I am very happy with my photography. I have studied the craft for a few years now and I have grown very confident in my technical, and more importantly, creative skills. Still, I am not one to be happy and satisfied at the same time. I always feel like there should be room to improve and it was exactly because of this, that I have grown critical of my own style of photography.
I really felt like I should keep pushing my progress if I aspired to be at least above average.
Pushing for progress
The trouble came when I had difficulty defining what my own style in photography exactly was, or rather, should be. In recent months I slowly started to shoot more portraits and lifestyle stuff, which I really enjoy doing. As a matter of fact, I remember when everything I do now was just a vague idea in my head of where I wanted to take my photography next. This realization reaffirmed my confidence in that the next vague idea of direction I probably would develop, was to be explored. I really felt like I should keep pushing my progress if I aspired to be at least above average.
Consequently, I developed a modest interest in analog photography and the specific look of it. By this I am not referring to the way the colours and contrast in a photo have that film like quality that everybody seems to enjoy (myself included, I process my digital photography with a very analog mindset). Rather, I was growing interest in the subjects I saw a lot of people shooting, usually using a very raw and unpolished approach.
The experience has been extremely liberating
The qualities of film
To illustrate, a well known complaint by photographers is that people tend to shoot a photo on film, only to claim it was a good photograph because it was shot on film and without any regard for subject matter and technical quality. It’s like being able to create a well exposed shot with an analog camera, where there is no digital preview and not a lot of chances to reshoot until it’s right, is sufficient for it to be a ‘good photograph’. While I do agree that good photography does not come from being able to create a well exposed photo alone, this ‘inconsiderate’ style of shooting some people exercise did spark an idea with me.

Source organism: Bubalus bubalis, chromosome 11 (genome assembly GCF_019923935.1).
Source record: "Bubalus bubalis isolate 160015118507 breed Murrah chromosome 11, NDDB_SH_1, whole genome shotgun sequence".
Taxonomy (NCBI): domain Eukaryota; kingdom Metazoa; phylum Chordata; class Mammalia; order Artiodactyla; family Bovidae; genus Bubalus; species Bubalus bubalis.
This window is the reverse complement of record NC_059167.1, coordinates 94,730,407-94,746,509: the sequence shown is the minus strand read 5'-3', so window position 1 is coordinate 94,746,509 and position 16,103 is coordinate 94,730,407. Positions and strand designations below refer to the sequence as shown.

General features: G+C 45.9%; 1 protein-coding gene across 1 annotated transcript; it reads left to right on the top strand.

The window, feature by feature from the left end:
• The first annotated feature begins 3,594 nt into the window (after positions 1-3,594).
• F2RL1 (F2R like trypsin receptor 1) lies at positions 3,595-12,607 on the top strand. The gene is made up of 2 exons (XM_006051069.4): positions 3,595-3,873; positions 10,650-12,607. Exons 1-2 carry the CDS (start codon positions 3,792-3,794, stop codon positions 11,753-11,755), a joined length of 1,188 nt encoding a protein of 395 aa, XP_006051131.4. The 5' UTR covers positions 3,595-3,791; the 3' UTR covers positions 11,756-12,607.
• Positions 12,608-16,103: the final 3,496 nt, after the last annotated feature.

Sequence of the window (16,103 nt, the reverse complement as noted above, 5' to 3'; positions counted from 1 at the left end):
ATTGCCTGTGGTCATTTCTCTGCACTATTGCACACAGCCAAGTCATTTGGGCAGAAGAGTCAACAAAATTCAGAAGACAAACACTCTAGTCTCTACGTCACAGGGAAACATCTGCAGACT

This is when I picked up an analog camera just to shoot things that I normally would not. I would look for angles I would not look for with my digital camera and I would try to basically fool myself into believing that any redundant detail I’d point my lens on would make for a good photo because well; I’m shooting on film. The experience has been extremely liberating. While I still enjoy crafting imagery with great precision; intentionally trying to shoot subjects I would normally skip, has brought a few new perspectives and ideas to me. I could now use these new found perspectives and ideas as handles to start building other ideas of what is possible through photography.
As a bonus, the added incubation effect of waiting for the development of your film reinforces this experience. It creates a disconnection between the moment of shooting and the first proper viewing of the final photograph, allowing you to look at your own work as if it’s someone else’s while still retaining exact knowhow of moment you took the shot. This way, shooting film has allowed me to understand my process in the moment I took the shot, while at the same time making me able to define certain characteristics that I liked and didn’t like in the final product. If you combine this with the idea of purposefully shooting different subjects, you create an experience that’s bound to give you some unfamiliar results.
While reviewing my shots, I was actually quite pleased with some of the results. Especially the black & white of the Kodak Tri-X 400 had delivered some photos I was satisfied with. Still, I had a lot of photos that I completely missed focus on because I got the camera settings wrong. I don’t really mind though, since the out of focus subjects, combined with the grain en colour of the Kodak Gold 200 film, do make for an image to my liking and thereby exactly proving my point.
To conclude, I shot a lot of photos of usually uninteresting subjects that I am now trying to see some kind of beauty in. While I still don’t believe that the fact that they are shot on film make them any better photographs, the intentional adaption of this mindset has served its purpose well. The challenge has always been to shoot these ‘bad photos’ and now forcing myself to recognize some element in them that I like, has really pushed me to start appreciating photography in another way. That being said, I believe there is some kind of beauty hidden in the ugliest things and when you are able to find that beauty, you can try and incorporate that into your other work to start making that even more beautiful.